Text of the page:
Why do I always see so many dead crabs along the shoreline?

Rest assure those crab skeletons are not all dead crabs. They are the molts from the animals. Crabs, lobsters, horseshoe crabs, and many other crustaceans go through a molting phase and the old shell is basically washed up in the wrack line.

The wrack line is the deposits from the ocean after the tide has gone back out to sea. It’s often defined by seaweed that entangles lots of fun ocean treasures such as sea beans, old leathery sea turtle eggs, and sometimes marine debris. It’s my favorite spot to explore!

Do you have another great question? Email info@beachchairscientist.com and let me know what you always ponder while digging your toes in the sand!

Who are the top celebrity ocean advocates?

Actor Ted Danson (cropped from original)
Image via Wikipedia

Wow! What a fun question to research, thank you! (You’ll surely notice I was picky because there are many environmental activists in Hollywood but  and tried to keep the list to those that focus on primarily oceans.)

I am such a fan of giving back no matter how much I believe we all make a difference. I find myself giving my time to local clean-ups, making contributions to Surfrider Foundation, National American Association of Environmental Education, or Mid-Atlantic Marine Educators Associations, and just in general pitching in where I can.

Here is a list of some celebrity ocean advocates.

Ted Danson, recently appeared before the House Committee on Natural Resources to testify again off-shore drilling. Board member of Oceana.

Sam Waterston board member of Oceana.

Pierce Brosnan donates his time and energy to Oceana, Waterkeeper Alliance, Ocean Futures Society, California Coastal Protection Network, among many others.

Cousin Jennifer did some lobbying and convinced me to put Hayden Panettiere on the list. She is an outspoken advocate for marine mammals (including I think a brief brush with the law for some protesting with Greenpeace). One of her main organizations for this platform is Save the Whales Again.

I know also that musician Jack Jackson has done quite a bit on behalf of the oceans.

For all the people listed above I’d like to say ‘thank you’ for giving a prominent voice to the oceans.

Added 5/9: By default I think that Ewan McGregor can be added to the list since he is rumored to play Paul Watson, founder of Greenpeace, in ‘Ocean Warrior‘.

Please feel free to let me know if you think of others. Just e-mail info@beachchairscientist.com!

What will our oceans look like in 100 years?

WOW! I wish I had the answer to that one…And, also, that reminds me of why I tend to answer the scientific based questions first. However, I do like a challenge and a reason to search for up-to-date information. I found these two articles on a subscription site that provide some insight to the question…

OCEANS: Warming oceans driving fish toward poles — study (02/13/2009)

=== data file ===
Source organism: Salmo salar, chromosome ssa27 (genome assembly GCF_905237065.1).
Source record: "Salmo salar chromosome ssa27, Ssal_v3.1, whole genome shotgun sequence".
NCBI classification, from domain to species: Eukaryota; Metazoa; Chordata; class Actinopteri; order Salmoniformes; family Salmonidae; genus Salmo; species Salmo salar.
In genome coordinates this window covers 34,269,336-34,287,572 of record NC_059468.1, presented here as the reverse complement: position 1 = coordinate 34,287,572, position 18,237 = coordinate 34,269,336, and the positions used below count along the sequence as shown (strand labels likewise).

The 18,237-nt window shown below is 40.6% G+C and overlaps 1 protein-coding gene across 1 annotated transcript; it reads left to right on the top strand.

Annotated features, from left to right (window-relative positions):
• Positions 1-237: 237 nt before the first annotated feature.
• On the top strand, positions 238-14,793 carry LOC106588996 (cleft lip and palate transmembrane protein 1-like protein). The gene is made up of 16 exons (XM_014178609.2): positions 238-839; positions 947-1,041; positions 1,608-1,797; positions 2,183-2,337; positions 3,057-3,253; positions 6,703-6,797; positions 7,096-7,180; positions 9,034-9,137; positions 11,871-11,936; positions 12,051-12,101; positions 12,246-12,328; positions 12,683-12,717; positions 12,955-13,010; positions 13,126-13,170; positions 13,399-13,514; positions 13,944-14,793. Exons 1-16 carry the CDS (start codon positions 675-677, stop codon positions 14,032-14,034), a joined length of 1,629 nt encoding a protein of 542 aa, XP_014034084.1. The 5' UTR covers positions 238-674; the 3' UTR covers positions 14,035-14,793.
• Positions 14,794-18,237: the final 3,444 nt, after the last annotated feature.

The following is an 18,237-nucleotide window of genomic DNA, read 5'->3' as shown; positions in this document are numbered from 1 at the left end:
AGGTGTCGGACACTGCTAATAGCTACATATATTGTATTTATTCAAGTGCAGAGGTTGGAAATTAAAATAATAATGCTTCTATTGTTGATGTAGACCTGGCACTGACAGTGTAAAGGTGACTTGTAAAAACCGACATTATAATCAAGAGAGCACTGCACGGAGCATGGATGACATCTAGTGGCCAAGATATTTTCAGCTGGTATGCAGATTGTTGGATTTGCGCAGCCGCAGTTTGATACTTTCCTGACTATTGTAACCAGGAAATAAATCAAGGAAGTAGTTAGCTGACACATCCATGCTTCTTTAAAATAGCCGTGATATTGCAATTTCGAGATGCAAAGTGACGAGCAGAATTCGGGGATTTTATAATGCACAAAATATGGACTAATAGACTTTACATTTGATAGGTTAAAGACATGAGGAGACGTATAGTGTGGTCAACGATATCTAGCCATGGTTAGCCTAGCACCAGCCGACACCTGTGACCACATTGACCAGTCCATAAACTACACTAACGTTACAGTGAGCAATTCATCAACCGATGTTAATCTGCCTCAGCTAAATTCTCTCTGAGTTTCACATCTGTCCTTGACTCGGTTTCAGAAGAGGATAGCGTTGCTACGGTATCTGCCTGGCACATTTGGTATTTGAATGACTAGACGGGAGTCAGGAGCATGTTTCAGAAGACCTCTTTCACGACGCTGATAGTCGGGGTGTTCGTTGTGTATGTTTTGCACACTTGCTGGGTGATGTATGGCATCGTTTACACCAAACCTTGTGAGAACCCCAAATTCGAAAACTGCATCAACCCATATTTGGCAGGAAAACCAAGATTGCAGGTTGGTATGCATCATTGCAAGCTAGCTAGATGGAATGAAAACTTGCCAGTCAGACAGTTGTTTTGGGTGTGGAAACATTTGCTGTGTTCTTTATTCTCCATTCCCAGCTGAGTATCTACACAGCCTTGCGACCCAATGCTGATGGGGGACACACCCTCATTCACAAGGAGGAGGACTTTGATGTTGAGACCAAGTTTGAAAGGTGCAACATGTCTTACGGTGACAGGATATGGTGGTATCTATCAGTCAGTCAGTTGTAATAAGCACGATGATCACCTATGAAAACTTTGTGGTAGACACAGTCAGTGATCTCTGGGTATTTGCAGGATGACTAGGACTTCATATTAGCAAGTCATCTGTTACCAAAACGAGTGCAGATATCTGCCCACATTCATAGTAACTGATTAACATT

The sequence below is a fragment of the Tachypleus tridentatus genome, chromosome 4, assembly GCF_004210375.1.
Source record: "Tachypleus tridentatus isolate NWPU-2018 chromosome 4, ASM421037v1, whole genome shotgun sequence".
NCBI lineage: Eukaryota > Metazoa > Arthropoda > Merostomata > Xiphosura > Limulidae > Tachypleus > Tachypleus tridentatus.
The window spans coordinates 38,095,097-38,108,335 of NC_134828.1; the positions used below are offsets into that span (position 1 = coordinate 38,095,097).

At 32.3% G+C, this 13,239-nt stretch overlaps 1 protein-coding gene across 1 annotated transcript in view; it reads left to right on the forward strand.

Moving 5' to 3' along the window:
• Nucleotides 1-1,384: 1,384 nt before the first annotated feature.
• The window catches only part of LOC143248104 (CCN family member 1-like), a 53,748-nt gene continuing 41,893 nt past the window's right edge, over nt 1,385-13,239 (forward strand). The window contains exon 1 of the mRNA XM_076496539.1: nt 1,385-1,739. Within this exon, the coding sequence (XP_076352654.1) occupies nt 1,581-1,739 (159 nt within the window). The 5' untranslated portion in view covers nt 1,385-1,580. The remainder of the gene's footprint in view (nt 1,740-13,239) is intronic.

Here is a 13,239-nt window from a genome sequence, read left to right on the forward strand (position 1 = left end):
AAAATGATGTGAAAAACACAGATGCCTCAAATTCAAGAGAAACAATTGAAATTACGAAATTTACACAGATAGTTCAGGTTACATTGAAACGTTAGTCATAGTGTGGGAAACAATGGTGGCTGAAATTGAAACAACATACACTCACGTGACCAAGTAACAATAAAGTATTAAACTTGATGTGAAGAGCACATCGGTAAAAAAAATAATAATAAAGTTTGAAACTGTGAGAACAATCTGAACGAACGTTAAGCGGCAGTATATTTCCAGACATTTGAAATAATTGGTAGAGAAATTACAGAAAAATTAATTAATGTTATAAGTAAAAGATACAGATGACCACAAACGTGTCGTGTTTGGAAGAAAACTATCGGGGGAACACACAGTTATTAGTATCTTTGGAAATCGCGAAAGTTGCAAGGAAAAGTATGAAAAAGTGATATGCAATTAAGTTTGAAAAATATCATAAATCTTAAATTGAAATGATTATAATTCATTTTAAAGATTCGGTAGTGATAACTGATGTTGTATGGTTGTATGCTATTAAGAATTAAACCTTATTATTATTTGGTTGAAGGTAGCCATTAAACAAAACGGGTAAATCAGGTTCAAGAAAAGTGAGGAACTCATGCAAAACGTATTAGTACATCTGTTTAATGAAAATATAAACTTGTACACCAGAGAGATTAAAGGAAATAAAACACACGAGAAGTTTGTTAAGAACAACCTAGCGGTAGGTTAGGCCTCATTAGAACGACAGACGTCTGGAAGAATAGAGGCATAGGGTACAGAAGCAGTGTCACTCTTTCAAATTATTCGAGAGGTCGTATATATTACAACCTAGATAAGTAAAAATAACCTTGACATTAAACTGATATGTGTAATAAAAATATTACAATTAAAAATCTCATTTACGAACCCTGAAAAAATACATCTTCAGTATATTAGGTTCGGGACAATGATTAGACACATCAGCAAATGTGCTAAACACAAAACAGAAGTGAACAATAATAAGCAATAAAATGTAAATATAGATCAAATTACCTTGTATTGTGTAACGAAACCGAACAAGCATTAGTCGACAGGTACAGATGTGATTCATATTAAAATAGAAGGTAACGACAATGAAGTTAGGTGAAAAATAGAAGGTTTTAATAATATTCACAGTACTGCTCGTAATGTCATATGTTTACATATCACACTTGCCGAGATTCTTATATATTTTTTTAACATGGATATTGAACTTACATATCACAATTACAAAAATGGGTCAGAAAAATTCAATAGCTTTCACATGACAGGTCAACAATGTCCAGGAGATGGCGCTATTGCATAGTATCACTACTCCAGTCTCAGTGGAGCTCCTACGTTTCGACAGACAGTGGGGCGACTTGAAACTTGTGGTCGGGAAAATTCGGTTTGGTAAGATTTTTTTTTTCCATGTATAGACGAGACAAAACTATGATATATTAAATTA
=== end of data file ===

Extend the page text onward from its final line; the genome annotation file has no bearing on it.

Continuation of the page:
Climate change could push more than 1,000 species of commercial fish and shellfish away from tropical waters and toward polar oceans, according to a new study.

By studying projected ocean changes, researchers predicted that by 2050, marine species will migrate toward cooler waters at an average rate of between 40 kilometers and 45 kilometers (25 miles and 28 miles) per decade.

“These are major impacts that we are going to see within our lifetime and our children’s lifetime,” said William Cheung, a marine biologist at the University of East Anglia in the United Kingdom and lead author of the study, which is to be published this week in the journal Fish and Fisheries. “Climate change provides us with a kick in the pants. We can’t think about climate change and biodiversity without thinking about the impact it will have on people.”

The migrations could cause massive food shortages and make fish move away from developing equatorial countries where millions depend on them as their primary source of protein (Azadeh Ansari, CNN.com, Feb. 12).

Global warming disrupting whale migrations — scientists

Gray whales along the West Coast are lingering longer in the north before making their swim to tropical waters for the summer, scientists and whale watchers say.

Every year, grays make a 12,000-mile round-trip migration from warm waters off Baja California to Arctic seas between Alaska and Russia, where they gorge themselves on enough crustaceans to keep them nourished for the rest of the year.

But as the Arctic seas warm because of climate change, competition from new species may be forcing whales to spend more time gathering nourishment and delaying their return to the tropics by an average of 10 days per year, according to Wayne Perryman, a researcher at the Southwest Fisheries Science Center in La Jolla, Calif., where scientists have watched whales for 20 years.

Perryman said the change was significant but did not know how the whales’ new schedule would affect the population over time. “The Arctic environment is so darn dynamic,” he said. “We just don’t know how this will play out” (Michael Torrice, Miami Herald, Feb. 12). – PR

Stories compiled from Greenwire

Do you have another great question? Check out www.beachchairscientist.com and let us know what you always ponder while digging your toes in the sand!

What do you call someone that collects sand?

An arenophile is someone that collects sand specimens from different beaches.

Not to be confused with a person that loves aviation – an areophile.

But we’ve only scratched the surface here. Check back often at http://www.beachchairscientist.com for more insight about your favorite beach discoveries.

What’s the difference between a conch and a whelk?

Good rule of thumb would be that whelks are found in temperate water and conchs are found in more tropical waters. Also, conchs have eyeballs, while whelks have eyespots. If you’re lucky enough to catch them while feasting, whelks are carnivores and conchs are herbivores. Also, their body colors are different. Conchs tend to be green or gray while whelks are tan or whitish (but can be other colors).

What do sand sharks eat?